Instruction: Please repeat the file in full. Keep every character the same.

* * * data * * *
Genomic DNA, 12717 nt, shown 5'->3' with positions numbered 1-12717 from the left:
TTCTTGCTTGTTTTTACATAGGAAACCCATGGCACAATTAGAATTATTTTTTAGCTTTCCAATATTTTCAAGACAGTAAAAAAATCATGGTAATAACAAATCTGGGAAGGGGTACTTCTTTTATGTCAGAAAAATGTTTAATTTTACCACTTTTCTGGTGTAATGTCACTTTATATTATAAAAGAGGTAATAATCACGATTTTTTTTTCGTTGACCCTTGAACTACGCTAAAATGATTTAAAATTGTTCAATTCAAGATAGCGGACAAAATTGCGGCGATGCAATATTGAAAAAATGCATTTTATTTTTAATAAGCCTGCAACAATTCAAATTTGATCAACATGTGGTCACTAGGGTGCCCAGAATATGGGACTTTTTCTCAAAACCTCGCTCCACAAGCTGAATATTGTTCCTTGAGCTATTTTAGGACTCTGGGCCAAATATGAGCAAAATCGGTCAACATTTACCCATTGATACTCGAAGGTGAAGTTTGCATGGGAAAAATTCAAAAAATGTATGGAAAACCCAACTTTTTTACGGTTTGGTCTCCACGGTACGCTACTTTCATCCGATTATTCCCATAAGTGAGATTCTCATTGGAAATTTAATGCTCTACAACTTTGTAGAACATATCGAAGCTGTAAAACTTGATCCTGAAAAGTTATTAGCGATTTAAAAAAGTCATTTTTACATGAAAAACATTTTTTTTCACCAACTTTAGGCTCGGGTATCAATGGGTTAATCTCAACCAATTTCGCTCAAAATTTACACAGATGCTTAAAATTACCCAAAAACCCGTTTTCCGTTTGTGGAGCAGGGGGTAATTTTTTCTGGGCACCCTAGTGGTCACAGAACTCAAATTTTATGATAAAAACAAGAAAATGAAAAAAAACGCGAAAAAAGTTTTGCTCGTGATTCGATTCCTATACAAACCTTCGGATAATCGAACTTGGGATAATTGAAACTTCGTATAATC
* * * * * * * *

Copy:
Genomic DNA, 12717 nt, shown 5'->3' with positions numbered 1-12717 from the left:
TTCTTGCTTGTTTTTACATAGGAAACCCATGGCACAATTAGAATTATTTTTTAGCTTTCCAATATTTTCAAGACAGTAAAAAAATCATGGTAATAACAAATCTGGGAAGGGGTACTTCTTTTATGTCAGAAAAATGTTTAATTTTACCACTTTTCTGGTGTAATGTCACTTTATATTATAAAAGAGGTAATAATCACGATTTTTTTTTCGTTGACCCTTGAACTACGCTAAAATGATTTAAAATTGTTCAATTCAAGATAGCGGACAAAATTGCGGCGATGCAATATTGAAAAAATGCATTTTATTTTTAATAAGCCTGCAACAATTCAAATTTGATCAACATGTGGTCACTAGGGTGCCCAGAATATGGGACTTTTTCTCAAAACCTCGCTCCACAAGCTGAATATTGTTCCTTGAGCTATTTTAGGACTCTGGGCCAAATATGAGCAAAATCGGTCAACATTTACCCATTGATACTCGAAGGTGAAGTTTGCATGGGAAAAATTCAAAAAATGTATGGAAAACCCAACTTTTTTACGGTTTGGTCTCCACGGTACGCTACTTTCATCCGATTATTCCCATAAGTGAGATTCTCATTGGAAATTTAATGCTCTACAACTTTGTAGAACATATCGAAGCTGTAAAACTTGATCCTGAAAAGTTATTAGCGATTTAAAAAAGTCATTTTTACATGAAAAACATTTTTTTTCACCAACTTTAGGCTCGGGTATCAATGGGTTAATCTCAACCAATTTCGCTCAAAATTTACACAGATGCTTAAAATTACCCAAAAACCCGTTTTCCGTTTGTGGAGCAGGGGGTAATTTTTTCTGGGCACCCTAGTGGTCACAGAACTCAAATTTTATGATAAAAACAAGAAAATGAAAAAAAACGCGAAAAAAGTTTTGCTCGTGATTCGATTCCTATACAAACCTTCGGATAATCGAACTTGGGATAATTGAAACTTCGTATAATC